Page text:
In which a veteran of cultural studies seminars in the 1990s moves into academic administration and finds himself a married suburban father of two. Foucault, plus lawn care.
An Unmarked Car
Many years ago, in one of those gender theory seminars, I remember a remark to the effect that men have the privilege of being able to choose to dress 'unmarked' in a way that women don't. The idea was that American culture had settled on several different uniforms for men, depending on the context, and that men have the option of wearing those uniforms if they want to fit in and not draw particular attention to what they're wearing.
Many years ago, in one of those gender theory seminars, I remember a remark to the effect that men have the privilege of being able to choose to dress 'unmarked' in a way that women don't. The idea was that American culture had settled on several different uniforms for men, depending on the context, and that men have the option of wearing those uniforms if they want to fit in and not draw particular attention to what they're wearing. Since there isn't a similar understanding of a uniform for women, women have to make conscious decisions about how they dress (and others feel free to draw conclusions about them based on those choices). They don't have a 'default' option the way men do, and they don't have the option of not calling attention to what they're wearing.
(Whether that's still true for women, I'll leave to the collective wisdom of my wise and worldly readers.)
There was enough truth to that for it to stick with me. At work, I can wear, say, a gray suit, and be both situationally appropriate and utterly impersonal. On dress down days, the alternate uniform of tie-less Oxford and khakis (or a close variant) gets the job done. There's nothing terribly interesting about either ensemble, but that's precisely the point. I don't have to think about them, and neither does anybody else. They're like driving unmarked cars. I go where I want without calling undue attention to myself.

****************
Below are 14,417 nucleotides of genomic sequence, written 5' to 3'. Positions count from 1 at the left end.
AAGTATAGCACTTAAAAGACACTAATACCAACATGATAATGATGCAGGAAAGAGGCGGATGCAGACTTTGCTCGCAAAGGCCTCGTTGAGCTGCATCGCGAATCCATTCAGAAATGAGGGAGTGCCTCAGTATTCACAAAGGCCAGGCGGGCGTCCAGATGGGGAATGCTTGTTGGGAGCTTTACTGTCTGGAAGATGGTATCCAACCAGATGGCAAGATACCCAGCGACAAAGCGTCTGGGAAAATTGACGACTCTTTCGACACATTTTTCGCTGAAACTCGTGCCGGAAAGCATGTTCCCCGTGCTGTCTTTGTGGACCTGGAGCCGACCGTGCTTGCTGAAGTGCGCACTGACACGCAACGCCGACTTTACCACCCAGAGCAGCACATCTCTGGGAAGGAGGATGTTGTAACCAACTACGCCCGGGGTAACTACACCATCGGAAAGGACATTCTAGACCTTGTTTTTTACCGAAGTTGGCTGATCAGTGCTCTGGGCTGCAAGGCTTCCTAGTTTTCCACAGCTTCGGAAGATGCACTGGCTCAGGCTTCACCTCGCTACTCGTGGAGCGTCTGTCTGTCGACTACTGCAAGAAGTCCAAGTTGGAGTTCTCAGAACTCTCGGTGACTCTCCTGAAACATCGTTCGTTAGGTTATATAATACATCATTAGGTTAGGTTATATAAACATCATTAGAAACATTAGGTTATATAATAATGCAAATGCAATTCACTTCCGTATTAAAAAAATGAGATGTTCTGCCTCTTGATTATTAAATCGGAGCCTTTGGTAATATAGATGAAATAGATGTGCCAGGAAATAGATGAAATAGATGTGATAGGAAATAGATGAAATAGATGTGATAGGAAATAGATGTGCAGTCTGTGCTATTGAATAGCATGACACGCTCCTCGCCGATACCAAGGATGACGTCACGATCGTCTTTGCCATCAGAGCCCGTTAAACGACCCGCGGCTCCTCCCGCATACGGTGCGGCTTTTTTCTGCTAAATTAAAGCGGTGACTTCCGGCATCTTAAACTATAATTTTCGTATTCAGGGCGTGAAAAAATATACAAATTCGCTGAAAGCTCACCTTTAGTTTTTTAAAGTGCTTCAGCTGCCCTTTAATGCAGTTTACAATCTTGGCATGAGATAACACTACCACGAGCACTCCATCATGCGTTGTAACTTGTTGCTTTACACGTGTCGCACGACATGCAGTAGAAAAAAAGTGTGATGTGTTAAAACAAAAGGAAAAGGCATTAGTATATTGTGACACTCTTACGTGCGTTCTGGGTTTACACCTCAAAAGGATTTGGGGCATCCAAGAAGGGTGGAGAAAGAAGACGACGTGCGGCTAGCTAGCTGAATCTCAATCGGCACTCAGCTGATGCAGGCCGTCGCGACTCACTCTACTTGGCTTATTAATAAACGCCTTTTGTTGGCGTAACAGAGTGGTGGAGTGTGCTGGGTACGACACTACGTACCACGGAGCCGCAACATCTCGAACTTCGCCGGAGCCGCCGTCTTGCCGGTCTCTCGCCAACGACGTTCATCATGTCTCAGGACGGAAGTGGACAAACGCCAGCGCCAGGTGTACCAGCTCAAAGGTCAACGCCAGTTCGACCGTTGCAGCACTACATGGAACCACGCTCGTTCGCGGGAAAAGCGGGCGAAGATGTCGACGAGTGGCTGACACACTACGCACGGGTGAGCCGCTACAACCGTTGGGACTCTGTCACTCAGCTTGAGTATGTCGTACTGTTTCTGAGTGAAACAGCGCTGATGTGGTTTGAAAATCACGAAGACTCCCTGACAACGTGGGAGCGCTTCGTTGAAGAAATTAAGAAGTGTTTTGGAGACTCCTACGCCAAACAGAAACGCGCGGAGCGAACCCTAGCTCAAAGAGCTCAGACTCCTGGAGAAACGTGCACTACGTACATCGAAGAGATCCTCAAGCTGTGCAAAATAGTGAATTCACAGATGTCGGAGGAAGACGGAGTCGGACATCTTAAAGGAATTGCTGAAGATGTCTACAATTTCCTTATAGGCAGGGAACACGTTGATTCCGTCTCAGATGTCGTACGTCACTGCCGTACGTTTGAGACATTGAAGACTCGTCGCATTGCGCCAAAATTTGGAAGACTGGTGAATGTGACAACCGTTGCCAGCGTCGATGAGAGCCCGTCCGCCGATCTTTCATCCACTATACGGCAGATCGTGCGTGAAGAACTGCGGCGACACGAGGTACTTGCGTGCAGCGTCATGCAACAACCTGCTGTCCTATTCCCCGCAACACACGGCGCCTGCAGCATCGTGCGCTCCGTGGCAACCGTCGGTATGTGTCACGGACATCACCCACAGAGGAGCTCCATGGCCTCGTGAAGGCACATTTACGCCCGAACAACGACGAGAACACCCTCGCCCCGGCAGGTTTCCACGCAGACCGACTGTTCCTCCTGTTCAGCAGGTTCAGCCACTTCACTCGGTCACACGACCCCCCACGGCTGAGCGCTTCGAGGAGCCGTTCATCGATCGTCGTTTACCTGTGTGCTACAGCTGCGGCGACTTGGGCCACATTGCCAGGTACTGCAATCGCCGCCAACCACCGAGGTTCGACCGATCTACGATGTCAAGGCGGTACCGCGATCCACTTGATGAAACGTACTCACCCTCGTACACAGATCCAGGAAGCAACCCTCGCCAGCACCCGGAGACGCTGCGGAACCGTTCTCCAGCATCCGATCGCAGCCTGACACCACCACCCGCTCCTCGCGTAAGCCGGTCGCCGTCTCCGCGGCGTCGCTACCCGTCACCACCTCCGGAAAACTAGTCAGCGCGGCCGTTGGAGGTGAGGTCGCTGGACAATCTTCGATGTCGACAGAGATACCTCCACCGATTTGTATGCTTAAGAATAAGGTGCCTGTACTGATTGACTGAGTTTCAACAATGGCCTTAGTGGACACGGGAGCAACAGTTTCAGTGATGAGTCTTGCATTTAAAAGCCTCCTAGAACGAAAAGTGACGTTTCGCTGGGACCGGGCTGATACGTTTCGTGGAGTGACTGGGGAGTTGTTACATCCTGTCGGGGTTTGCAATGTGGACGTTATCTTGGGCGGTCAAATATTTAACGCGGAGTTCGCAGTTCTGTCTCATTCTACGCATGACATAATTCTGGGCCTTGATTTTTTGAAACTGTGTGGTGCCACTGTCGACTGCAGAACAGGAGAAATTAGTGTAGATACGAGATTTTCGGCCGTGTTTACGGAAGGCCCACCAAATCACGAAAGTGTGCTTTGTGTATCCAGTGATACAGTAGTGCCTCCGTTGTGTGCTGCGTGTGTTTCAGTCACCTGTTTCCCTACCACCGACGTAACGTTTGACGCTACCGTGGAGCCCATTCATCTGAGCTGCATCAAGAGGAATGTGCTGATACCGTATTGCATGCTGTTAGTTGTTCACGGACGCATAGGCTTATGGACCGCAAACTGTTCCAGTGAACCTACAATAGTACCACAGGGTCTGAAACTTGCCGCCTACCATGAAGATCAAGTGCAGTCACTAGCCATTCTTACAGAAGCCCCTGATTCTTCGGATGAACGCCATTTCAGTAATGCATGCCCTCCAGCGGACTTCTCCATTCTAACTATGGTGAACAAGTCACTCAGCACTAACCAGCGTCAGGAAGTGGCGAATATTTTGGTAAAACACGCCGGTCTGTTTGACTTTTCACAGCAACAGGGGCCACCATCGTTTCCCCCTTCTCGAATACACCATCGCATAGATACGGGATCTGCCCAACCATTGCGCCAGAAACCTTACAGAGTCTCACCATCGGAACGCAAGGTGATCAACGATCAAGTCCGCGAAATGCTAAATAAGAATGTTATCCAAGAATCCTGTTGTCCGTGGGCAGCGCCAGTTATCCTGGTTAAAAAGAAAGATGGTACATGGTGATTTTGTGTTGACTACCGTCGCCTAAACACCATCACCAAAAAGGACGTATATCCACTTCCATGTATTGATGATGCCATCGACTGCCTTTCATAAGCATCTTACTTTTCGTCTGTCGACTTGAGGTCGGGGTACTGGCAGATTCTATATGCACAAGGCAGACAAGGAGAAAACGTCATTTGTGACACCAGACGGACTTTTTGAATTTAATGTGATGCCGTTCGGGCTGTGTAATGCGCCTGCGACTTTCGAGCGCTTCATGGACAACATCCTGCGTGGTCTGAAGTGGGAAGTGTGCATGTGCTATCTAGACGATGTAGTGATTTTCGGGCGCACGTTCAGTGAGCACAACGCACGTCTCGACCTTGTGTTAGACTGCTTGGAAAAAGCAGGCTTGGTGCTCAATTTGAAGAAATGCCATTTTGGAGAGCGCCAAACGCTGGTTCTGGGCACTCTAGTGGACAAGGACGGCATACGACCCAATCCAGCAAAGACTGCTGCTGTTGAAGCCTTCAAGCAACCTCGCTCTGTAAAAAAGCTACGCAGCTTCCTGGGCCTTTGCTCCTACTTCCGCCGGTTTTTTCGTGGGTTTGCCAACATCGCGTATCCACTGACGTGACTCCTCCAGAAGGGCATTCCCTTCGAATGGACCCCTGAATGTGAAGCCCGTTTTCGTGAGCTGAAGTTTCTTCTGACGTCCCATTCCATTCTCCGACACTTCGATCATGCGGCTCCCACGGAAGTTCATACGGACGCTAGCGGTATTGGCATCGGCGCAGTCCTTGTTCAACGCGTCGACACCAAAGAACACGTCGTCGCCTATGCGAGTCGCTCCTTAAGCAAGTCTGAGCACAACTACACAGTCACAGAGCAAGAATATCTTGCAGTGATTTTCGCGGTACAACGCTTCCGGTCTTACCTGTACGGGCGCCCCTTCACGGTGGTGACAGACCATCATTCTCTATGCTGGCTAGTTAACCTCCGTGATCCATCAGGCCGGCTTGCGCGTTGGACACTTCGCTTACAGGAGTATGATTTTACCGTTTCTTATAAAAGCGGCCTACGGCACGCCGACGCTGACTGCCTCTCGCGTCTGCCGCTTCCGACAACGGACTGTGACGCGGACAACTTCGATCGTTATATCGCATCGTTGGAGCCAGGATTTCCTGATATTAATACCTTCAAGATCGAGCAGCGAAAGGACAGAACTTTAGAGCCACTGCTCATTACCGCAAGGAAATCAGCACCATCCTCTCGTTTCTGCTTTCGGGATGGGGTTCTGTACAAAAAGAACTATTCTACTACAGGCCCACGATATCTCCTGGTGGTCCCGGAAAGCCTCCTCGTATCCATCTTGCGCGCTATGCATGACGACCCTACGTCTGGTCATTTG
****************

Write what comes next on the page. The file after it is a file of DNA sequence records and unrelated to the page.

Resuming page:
Except that they aren't. Over the last couple of weeks, on three separate occasions, I've run into people from the college out in the world, and they've all had the same reaction. "I didn't recognize you without the suit."
Hmm. If the markings were truly neutral, that wouldn't happen.
Uniforms carry meanings of their own, of course. Although it's somewhat dated, I still sometimes hear Administration referred to as "the suits." (For the record, academics don't wear suits quite the way businesspeople do. On the milder side, we blow off the "button-down collars are for sport jackets" rule, which is fine by me. On the more severe side, well, let's just say that some of us need Garanimals sewn into our clothes, and some have apparently never heard of 'ironing.') But even allowing for that, it's still striking to be told, repeatedly and in apparent sincerity, that the suit simply erases the person. I can't blame on it what I was wearing in civilian life, either -- it's not like I put on a spiky Goth number and pasted a Mohawk toupee over the bald spot. I was just dressed like a suburban dad, which, in fact, I am.
The civilian clothes carry markings of their own, admittedly. At TG's preschool graduation, I saw another Dad in a jumpsuit with his name sewn on a patch. I was doing the Oxford-and-khakis thing. It wasn't hard to guess who had the office job. But even allowing for that, it's not like I was somehow out of character when I wasn't recognized.
There's unmarked, and then there's unmarked. The late Mitch Hedberg once theorized that the reason all those photos of Bigfoot are blurry is that Bigfoot himself was blurry. Maybe the clothes carry meaning, and I'm just indistinct.
Wise and worldly readers -- has something like this happened to you?
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